The past year rocked the entire world, and Uganda was not immune to all of the uncertainty, fear, restrictions, and additional challenges, brought about by the COVID-19 pandemic.
Already, 2021 is off to a tumultuous beginning in Uganda. The presidential elections were held these last two weeks, and
the long-reigning Ugandan President, Yoweri Museveni, who has been in power for 35 years, was fighting for another five years of power amidst heavy opposition from one zealous oppositional candidate.
On a daily basis, I witness in Ugandans a thirst for change, but ultimately every Ugandan is waging if that desire for change is worth their life.
Throughout these past couple of weeks, Ugandan military have swarmed cities, roads and towns in an effort to thwart that spirit of change and exhibit their own “power” and prove who is truly in charge.
A simple trip to the market can quickly evolve into getting caught in tear gas or countless police checkpoints, all this secondary to the already heightened security alerts.
On election day, Ugandans commented to each other that a paper ballot slip is not ‘worth their life,’ therefore many Ugandan’s stayed home and did not even vote…
Over the last week, we have all been confined to our home due to the unpredictability of the environment outside. Internet and social media was shut down by the government leaving everyone in a state of mass confusion and ambiguity… To say the least, it was unsettling hearing gun shots going off in the night. Every day I would hesitate if it was safe to leave our home. Perhaps the worst was the fear of the unknown, simply not knowing what to expect with every new sunrise…
Throughout these last few days, my mind and heart have raced to so many dark and lonely places. Everything seemed to come to a jolting halt when I was asked the question –
“Clare, you go through so much in Uganda – from imminent safety threats, running an organization, adopting – Why do you STAY?”
The question made my heart stop racing for a brief moment to truly think about why – why do I stay in a country where basic human necessities (i.e. safety) is not a given, but a blessing.
Why do I stay in a place where you feel so powerless to “imprint” any small glimmer of hope on thousands of weary and broken hearts?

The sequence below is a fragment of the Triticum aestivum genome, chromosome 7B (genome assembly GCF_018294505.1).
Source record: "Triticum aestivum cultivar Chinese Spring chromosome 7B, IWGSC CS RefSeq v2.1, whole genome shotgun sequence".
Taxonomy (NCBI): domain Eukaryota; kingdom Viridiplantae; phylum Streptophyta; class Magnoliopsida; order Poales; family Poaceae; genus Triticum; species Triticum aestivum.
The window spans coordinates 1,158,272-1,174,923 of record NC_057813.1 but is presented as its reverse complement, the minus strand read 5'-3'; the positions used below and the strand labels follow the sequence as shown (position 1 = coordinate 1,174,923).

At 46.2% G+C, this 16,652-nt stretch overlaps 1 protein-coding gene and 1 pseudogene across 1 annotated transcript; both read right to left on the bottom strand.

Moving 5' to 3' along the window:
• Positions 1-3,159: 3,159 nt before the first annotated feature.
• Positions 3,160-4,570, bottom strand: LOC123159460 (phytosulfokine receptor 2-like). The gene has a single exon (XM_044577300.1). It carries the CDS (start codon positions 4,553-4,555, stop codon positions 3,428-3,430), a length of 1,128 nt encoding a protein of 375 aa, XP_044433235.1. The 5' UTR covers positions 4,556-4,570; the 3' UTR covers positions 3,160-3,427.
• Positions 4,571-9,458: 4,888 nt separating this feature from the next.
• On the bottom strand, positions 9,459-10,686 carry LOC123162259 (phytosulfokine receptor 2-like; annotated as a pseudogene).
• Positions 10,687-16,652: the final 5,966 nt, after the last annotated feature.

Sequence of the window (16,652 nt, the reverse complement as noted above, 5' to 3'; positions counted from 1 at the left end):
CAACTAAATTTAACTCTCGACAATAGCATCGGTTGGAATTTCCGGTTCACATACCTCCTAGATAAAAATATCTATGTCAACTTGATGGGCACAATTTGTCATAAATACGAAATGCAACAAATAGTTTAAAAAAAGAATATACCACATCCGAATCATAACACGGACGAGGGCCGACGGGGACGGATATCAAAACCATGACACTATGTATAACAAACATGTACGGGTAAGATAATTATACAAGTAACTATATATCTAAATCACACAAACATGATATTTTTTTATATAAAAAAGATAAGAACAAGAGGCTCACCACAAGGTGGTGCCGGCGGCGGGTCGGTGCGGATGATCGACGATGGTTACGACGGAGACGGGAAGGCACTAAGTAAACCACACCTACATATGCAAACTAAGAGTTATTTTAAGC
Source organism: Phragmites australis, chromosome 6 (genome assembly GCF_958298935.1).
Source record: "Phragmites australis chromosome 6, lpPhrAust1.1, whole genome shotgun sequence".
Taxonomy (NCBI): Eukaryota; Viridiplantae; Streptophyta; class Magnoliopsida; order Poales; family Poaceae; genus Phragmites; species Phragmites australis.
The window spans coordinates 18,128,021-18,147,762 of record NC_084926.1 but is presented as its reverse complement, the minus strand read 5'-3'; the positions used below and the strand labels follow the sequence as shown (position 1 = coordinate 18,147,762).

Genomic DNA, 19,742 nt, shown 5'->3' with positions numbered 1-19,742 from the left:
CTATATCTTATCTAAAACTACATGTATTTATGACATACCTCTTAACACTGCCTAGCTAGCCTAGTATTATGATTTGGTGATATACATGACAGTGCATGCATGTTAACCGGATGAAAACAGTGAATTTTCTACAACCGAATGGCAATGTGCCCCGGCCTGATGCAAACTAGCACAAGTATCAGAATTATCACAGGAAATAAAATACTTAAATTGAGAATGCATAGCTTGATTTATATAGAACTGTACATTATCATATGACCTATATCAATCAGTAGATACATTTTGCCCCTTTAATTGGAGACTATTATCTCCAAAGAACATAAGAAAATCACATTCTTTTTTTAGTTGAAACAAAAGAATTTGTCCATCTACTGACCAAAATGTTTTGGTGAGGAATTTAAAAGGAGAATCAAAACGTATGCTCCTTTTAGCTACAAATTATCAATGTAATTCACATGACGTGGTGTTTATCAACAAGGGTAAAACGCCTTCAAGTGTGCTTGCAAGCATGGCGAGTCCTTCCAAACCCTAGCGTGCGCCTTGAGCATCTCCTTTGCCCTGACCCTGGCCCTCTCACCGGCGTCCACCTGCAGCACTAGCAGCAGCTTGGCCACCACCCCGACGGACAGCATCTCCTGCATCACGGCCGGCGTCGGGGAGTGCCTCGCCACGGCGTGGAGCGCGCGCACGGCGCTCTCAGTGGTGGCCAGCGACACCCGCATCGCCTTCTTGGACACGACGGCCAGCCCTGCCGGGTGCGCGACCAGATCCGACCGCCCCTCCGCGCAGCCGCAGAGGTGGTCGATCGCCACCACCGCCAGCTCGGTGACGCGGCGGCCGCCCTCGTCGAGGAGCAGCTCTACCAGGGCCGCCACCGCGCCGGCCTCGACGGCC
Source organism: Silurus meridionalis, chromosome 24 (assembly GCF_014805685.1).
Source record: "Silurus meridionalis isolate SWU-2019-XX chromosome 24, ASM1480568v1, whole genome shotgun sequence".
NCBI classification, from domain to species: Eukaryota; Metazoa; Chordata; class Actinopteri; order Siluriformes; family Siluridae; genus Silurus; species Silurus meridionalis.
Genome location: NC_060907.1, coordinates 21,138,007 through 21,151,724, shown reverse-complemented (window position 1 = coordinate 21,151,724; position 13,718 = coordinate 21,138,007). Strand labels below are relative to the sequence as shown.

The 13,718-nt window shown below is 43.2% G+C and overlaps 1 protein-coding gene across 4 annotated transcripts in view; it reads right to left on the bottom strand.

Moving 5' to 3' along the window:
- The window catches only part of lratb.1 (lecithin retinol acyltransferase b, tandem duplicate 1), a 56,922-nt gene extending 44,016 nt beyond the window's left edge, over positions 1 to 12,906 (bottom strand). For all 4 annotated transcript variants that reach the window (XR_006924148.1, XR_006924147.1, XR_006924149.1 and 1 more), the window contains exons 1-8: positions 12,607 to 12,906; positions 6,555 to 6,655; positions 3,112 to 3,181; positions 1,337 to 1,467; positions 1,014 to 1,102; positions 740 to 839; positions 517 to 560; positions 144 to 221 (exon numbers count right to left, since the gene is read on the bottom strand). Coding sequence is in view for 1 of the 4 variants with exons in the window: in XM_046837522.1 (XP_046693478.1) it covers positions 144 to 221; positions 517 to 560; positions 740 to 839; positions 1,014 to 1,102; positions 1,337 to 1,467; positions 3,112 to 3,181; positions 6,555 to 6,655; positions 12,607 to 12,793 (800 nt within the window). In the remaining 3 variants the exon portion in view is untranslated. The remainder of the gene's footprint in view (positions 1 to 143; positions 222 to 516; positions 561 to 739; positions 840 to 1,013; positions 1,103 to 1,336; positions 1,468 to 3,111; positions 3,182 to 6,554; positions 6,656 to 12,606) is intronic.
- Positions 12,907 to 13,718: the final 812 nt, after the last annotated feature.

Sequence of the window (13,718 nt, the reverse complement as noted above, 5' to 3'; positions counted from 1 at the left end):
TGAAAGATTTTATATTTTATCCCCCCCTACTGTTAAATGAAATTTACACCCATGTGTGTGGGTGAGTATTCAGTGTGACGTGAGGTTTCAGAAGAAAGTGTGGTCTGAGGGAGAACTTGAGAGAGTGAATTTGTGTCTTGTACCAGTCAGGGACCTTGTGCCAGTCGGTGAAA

Why do I stay in a place where basic human dignity and rights is denied from the most vulnerable population in all of Uganda?
Why do I stay in a place that challenges every single gift or talent God has given me?
Why? Why do I stay?
This question has challenged me over the past 5 days as silence penetrated our daily lives and internet, power, VPNs and all modes of communication to the outside world was shut off by the government of Uganda.
These questions have cut deep into my heart, as I have heard of the horrific brutality brought upon the Ugandan people, whom I have grown to love so deeply over these past 5 years.
Reflecting back on my 5 years in Uganda, I have realized that I have walked through so many seasons of profound joy, heartache, loneliness, and true freedom with the Ugandan people. I have sat for hours on the dirt ground with families in Ugandan villages and listened to them pour their heart out and share pieces of their life with me…
I have witnessed them dare to hope in someone or something and then have it snatched away from them without a moment’s notice.
Through all of the breaking opening of hearts, in the serving, in the knowing and being known, I have realized that the gut-wrenching hope, I have experienced by living in Uganda, was born in the staying.
Hope has been born through entering into someone’s heart and pain and understanding a little glimmer of how someone else’s heart feels.
Hope has been born when my selfish ambition ends, and another life begins to matter more than my own.
It has been born through realizing that the biggest change we can make in the world will flow from the greatest change we make in ourselves when we surrender to not being in control and being healed by the people placed before us.
This is humility. This is perseverance. This is loyalty. Loyalty to a mission; loyalty to a heart; loyalty to a deep-rooted desire. Loyalty that says I’m going to stay and stand and not just in the good times, but in the bad ones too. Through all of the craziness of life here, I’ve realized how Ugandans honor that kind of perseverance and loyalty.
Through all of these moments in Uganda, I have been utterly convicted of the imminent truth that profound healing and hope comes from being loved in the messiness, brokenness and mishaps of life. Ugandans simply desire to be seen, heard and understood for the perspective that has shaped their train of thought, beliefs and attitudes.
Because amidst the unsettling and unpredictability of life this side –
Ugandans desire something or someone they can hope and TRUST in. They want something to believe in and know they can depend upon.
Observing and experiencing this tumultuous time with the Ugandan people has allowed me to peek inside their life, their entrenched attitudes and belief systems, and the depth of the brokenness and beauty within their resilient hearts.
The Ugandan people have given me so much. So Uganda, thank you – thank you for allowing me to walk this journey with you. Thank you for helping me to understand that compassion and love are not vague sentiments. Rather, it means taking care of the other to the point of personal sacrifice. It means getting involved, by taking all the necessary steps to “draw near,” to the point of identifying and bearing with someone.
It means changing yourself through the staying.
Thank you Uganda for helping to feel and understand this inherent truth that makes all of these hard moments worthwhile.